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3 May 2018 | Comment | Article by Roman Kubiak TEP

‘Sense and Sensibility’ will writing

The National Archives are showcasing Jane Austen’s will in its on-site museum to mark last year’s 200th anniversary of Austen’s death.  Once a grant of probate has been issued a will becomes a public document.

Austen’s will reads:

‘I Jane Austen of the Parish of Chawton do by this my last Will & Testament give and bequeath to my dearest Sister Cassandra Elizth everything of which I may die possessed, or which may be hereafter due to me, subject to the payment of my Funeral expences , & to a Legacy of £50. to my Brother Henry, & £50. to Mde Bigeon–which I request may be paid as soon as convenient. And I appoint my said dear Sister the executrix of this my last Will & Testament.’

At first glance, it is a simple, straightforward will. She appoints her sister Cassandra as executrix, leaves two legacies, makes provision for the payment of funeral expenses and leaves everything else to Cassandra. It was also only signed by Austen, with no witnesses, just three months before her death.

Many people often state they want a “simple will”, but is there such a thing? If Austen had written her will today, there would be many things to note.

  1. Austen appointed her sister as a sole executrix and sole beneficiary of her residuary estate. What if her sister, Cassandra had died before her? The rules of intestacy  would determine who would receive her estate. Who would administer the estate if Cassandra had died before her? This would be subject to the order of priority, set out in rule 22 of the Non-Contentious Probate Rules 1987. Replacement executors and substitute beneficiaries are important to consider when writing your will.
  2. There are no administrative powers in the will. These administration powers provide the trustee with the legal authority to carry out the management of the estate. How would her sister be able to administer her estate effectively without the relevant provisions? A regulated will writer would ensure that the statutory formalities are followed to allow the efficient administration of the estate.
  3. Jane Austen’s will had no witnesses. According to the National Archives, as the will had no witnesses, two friends had to swear in a written statement that they had known Jane Austen for years and recognised her handwriting. Section 9 of the Wills Act 1837 states that “No will shall be valid unless—(a) it is in writing, and signed by the testator, or by some other person in his presence and by his direction; and (b) it appears that the testator intended by his signature to give effect to the will; and (c) the signature is made or acknowledged by the testator in the presence of two or more witnesses present at the same time. In light of this, Austen’s will, would not be valid today.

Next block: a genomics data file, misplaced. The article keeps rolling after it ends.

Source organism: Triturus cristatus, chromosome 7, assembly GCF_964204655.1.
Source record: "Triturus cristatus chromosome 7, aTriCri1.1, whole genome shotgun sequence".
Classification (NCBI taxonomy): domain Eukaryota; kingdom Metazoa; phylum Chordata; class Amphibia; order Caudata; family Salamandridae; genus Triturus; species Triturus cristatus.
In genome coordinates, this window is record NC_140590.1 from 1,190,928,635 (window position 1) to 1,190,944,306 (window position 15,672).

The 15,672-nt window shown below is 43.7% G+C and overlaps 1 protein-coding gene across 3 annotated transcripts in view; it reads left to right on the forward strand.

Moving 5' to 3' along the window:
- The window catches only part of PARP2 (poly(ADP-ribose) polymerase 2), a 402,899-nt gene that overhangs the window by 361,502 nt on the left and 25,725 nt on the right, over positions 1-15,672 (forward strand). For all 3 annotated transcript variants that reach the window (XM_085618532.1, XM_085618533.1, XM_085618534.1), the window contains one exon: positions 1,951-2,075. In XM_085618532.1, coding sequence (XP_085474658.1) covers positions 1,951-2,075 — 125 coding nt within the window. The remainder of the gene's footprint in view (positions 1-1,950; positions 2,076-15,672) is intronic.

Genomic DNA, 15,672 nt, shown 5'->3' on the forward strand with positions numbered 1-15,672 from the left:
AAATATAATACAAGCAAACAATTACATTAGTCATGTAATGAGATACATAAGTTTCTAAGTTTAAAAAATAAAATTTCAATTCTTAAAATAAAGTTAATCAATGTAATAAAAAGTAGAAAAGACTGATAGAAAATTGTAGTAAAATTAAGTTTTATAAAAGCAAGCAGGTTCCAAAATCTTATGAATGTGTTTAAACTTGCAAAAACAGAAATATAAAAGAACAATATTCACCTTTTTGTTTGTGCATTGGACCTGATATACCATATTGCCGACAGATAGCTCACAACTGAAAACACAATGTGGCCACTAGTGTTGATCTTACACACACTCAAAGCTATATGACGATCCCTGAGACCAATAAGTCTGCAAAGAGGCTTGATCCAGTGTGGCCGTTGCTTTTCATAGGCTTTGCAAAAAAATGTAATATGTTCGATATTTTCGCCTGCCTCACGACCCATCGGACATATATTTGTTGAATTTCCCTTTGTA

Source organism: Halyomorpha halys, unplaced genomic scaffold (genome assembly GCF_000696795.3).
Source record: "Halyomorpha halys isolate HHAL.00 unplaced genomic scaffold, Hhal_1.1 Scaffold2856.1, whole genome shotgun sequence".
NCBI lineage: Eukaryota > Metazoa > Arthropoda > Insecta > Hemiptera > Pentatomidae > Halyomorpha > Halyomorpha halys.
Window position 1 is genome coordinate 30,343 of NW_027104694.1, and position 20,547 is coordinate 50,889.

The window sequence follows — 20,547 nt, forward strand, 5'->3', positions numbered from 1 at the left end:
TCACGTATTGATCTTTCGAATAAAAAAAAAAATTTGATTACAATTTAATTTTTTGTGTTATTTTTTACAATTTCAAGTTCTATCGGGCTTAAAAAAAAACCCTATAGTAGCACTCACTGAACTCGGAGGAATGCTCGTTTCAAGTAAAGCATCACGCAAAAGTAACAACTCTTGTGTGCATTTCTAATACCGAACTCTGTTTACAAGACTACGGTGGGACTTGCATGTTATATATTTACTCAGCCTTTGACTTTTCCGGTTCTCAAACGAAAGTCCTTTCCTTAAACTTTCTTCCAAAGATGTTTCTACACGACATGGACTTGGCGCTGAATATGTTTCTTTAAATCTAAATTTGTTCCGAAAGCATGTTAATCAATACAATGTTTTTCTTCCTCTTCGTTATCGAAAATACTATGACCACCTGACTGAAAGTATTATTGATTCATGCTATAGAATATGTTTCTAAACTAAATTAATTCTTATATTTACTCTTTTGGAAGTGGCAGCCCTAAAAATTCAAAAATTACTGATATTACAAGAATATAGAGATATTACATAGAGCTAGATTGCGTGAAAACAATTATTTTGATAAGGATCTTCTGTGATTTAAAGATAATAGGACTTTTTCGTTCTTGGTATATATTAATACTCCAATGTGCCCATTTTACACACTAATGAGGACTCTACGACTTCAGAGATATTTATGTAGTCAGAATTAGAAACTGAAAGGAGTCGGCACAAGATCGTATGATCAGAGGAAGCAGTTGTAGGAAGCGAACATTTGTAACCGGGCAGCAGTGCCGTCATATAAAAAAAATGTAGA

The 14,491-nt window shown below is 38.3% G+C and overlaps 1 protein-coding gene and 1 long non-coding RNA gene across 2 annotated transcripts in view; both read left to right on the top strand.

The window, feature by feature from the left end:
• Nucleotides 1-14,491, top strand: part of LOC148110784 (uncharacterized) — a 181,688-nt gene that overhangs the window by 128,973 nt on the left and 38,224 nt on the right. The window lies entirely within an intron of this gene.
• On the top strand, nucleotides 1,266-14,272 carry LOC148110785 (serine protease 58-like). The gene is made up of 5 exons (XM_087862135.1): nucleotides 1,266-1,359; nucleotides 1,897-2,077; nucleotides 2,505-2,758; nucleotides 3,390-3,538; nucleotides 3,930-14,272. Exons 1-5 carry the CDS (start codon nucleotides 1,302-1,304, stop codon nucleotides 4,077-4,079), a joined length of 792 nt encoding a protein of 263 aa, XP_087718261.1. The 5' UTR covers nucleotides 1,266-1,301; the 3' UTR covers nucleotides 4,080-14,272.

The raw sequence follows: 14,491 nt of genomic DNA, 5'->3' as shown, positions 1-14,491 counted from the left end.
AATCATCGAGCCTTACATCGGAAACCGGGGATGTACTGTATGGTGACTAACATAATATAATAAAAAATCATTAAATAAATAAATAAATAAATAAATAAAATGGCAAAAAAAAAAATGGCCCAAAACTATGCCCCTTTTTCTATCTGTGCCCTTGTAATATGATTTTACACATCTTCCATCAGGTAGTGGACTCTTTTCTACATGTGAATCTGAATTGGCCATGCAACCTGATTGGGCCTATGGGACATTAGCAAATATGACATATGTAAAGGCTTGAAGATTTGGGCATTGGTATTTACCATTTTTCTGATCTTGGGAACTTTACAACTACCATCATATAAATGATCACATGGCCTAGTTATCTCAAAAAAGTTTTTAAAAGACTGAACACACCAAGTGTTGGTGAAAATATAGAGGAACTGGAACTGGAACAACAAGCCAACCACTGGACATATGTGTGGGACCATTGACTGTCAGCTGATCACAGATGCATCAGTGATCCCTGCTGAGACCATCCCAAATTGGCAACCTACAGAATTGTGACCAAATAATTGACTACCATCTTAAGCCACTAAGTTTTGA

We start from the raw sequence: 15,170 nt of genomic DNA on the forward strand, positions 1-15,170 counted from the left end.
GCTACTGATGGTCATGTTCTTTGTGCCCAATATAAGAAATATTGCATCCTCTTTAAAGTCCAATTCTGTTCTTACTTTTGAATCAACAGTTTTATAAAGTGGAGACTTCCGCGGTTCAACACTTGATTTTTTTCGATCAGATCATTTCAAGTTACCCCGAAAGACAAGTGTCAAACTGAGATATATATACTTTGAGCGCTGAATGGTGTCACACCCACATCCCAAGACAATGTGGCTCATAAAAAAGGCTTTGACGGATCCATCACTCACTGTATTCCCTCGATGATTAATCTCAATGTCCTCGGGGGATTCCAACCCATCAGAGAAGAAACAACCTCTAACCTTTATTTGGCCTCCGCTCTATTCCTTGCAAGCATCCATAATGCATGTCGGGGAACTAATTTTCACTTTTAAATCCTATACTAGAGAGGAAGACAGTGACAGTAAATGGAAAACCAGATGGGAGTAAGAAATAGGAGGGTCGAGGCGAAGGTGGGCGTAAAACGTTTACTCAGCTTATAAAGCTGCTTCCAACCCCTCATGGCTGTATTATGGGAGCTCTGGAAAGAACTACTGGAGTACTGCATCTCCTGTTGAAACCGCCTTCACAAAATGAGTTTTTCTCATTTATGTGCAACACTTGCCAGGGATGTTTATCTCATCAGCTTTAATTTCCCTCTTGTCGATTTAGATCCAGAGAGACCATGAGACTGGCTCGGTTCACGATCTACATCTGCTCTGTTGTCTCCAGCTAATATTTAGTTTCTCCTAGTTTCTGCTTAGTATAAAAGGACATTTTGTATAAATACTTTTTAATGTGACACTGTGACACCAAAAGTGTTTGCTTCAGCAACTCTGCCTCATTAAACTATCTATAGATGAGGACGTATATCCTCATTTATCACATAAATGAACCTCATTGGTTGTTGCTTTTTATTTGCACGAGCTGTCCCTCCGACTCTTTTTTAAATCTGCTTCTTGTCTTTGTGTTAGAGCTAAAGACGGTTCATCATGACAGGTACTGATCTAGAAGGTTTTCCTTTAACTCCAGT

A well written will which follows the statutory formalities, and one which is properly executed, will allow your estate to be distributed in accordance with your wishes. Homemade wills often lead to contentious issues arising and it is sensible to consider legal advice and guidance from a regulated professional such as a solicitor, when writing your will.

Our Tax, Trusts and Estates Department can provide advice on all aspects wills.

Author bio

Roman Kubiak TEP


Roman Kubiak is a Partner and Head of the market leading Private Wealth Disputes team.

He advises across the whole spectrum of private wealth disputes, with a particular focus on high value, complex and cross-border disputes including: trust disputes, breach of trust claims and applications to remove trustees; will disputes, particularly those with an international element; claims under the Inheritance (Provision for Family and Dependants) Act 1975; and claims for equitable relief under proprietary estoppel, constructive trusts and resulting trusts.

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